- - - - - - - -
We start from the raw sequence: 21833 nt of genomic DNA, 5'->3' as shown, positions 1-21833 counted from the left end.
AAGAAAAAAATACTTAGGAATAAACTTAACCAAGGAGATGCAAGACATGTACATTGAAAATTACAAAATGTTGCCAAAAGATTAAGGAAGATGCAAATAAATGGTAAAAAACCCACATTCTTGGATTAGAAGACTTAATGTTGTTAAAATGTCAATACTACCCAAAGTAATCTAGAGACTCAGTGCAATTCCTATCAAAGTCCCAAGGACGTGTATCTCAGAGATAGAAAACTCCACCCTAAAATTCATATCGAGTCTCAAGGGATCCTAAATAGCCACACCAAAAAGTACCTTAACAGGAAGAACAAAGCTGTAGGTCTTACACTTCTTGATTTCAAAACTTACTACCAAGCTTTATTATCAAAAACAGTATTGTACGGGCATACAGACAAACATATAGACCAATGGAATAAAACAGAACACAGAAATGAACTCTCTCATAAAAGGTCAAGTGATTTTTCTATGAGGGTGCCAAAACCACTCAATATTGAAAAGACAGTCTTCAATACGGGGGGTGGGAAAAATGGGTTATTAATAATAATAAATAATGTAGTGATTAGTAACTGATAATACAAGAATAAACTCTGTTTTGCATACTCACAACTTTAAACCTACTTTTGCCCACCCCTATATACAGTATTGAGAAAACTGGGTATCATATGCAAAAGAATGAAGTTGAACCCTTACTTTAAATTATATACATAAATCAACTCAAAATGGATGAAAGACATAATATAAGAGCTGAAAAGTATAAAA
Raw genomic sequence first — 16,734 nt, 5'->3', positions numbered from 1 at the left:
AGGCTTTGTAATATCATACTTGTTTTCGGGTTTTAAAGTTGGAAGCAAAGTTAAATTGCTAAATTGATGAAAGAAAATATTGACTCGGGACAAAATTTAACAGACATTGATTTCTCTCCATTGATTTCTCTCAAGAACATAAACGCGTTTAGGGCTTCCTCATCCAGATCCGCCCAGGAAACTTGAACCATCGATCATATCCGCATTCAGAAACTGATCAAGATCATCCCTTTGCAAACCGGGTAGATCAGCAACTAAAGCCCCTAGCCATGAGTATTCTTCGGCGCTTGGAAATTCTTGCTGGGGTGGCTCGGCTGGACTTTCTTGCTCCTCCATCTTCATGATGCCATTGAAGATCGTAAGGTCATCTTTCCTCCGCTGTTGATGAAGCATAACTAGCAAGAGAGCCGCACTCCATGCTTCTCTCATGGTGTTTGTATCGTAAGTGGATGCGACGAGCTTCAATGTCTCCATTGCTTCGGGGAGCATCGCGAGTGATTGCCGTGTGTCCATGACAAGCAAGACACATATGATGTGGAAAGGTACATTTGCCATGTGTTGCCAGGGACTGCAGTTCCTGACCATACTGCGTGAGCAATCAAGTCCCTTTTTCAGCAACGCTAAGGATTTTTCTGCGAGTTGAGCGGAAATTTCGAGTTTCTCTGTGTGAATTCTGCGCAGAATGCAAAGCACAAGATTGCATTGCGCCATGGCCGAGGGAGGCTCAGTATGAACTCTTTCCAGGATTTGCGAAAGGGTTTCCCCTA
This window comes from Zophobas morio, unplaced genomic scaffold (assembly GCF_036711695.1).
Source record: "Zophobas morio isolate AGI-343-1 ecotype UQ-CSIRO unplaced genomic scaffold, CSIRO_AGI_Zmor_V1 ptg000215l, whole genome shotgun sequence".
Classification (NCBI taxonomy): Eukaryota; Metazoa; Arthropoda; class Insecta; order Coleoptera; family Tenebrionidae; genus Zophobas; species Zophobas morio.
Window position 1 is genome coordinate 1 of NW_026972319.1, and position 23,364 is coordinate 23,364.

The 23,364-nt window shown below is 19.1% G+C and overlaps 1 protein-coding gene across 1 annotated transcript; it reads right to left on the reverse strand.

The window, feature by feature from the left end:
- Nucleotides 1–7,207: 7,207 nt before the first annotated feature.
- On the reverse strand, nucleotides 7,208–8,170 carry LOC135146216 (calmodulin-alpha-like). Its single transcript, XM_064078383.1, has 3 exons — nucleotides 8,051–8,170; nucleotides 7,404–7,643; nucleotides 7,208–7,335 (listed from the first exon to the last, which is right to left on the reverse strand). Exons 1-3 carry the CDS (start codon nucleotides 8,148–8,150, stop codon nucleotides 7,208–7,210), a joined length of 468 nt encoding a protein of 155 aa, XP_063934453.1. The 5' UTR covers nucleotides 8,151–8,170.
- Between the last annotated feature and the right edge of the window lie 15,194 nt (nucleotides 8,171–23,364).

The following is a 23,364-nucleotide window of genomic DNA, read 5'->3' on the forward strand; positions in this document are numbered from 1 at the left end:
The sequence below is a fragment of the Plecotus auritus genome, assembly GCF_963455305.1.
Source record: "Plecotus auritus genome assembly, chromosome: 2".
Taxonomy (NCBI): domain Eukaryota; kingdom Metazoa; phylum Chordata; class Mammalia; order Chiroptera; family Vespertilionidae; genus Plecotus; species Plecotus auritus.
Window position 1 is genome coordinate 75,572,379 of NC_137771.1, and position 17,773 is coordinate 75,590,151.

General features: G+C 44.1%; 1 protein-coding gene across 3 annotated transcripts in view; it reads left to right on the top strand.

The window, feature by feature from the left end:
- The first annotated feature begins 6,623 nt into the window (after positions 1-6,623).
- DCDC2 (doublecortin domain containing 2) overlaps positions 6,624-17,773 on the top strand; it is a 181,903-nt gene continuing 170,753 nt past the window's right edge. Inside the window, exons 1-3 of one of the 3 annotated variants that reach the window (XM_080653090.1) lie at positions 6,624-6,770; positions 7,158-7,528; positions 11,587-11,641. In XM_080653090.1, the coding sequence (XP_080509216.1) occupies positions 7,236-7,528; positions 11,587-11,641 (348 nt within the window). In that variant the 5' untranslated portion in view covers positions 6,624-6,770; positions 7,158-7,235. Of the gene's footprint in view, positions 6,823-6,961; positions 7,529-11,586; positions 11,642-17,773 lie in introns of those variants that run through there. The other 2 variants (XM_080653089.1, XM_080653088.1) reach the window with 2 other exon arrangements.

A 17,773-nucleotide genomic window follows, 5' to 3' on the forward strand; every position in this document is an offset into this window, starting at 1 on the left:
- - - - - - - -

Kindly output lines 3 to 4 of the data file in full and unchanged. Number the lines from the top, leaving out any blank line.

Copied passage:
Raw genomic sequence first — 16,734 nt, 5'->3', positions numbered from 1 at the left:
AGGCTTTGTAATATCATACTTGTTTTCGGGTTTTAAAGTTGGAAGCAAAGTTAAATTGCTAAATTGATGAAAGAAAATATTGACTCGGGACAAAATTTAACAGACATTGATTTCTCTCCATTGATTTCTCTCAAGAACATAAACGCGTTTAGGGCTTCCTCATCCAGATCCGCCCAGGAAACTTGAACCATCGATCATATCCGCATTCAGAAACTGATCAAGATCATCCCTTTGCAAACCGGGTAGATCAGCAACTAAAGCCCCTAGCCATGAGTATTCTTCGGCGCTTGGAAATTCTTGCTGGGGTGGCTCGGCTGGACTTTCTTGCTCCTCCATCTTCATGATGCCATTGAAGATCGTAAGGTCATCTTTCCTCCGCTGTTGATGAAGCATAACTAGCAAGAGAGCCGCACTCCATGCTTCTCTCATGGTGTTTGTATCGTAAGTGGATGCGACGAGCTTCAATGTCTCCATTGCTTCGGGGAGCATCGCGAGTGATTGCCGTGTGTCCATGACAAGCAAGACACATATGATGTGGAAAGGTACATTTGCCATGTGTTGCCAGGGACTGCAGTTCCTGACCATACTGCGTGAGCAATCAAGTCCCTTTTTCAGCAACGCTAAGGATTTTTCTGCGAGTTGAGCGGAAATTTCGAGTTTCTCTGTGTGAATTCTGCGCAGAATGCAAAGCACAAGATTGCATTGCGCCATGGCCGAGGGAGGCTCAGTATGAACTCTTTCCAGGATTTGCGAAAGGGTTTCCCCTA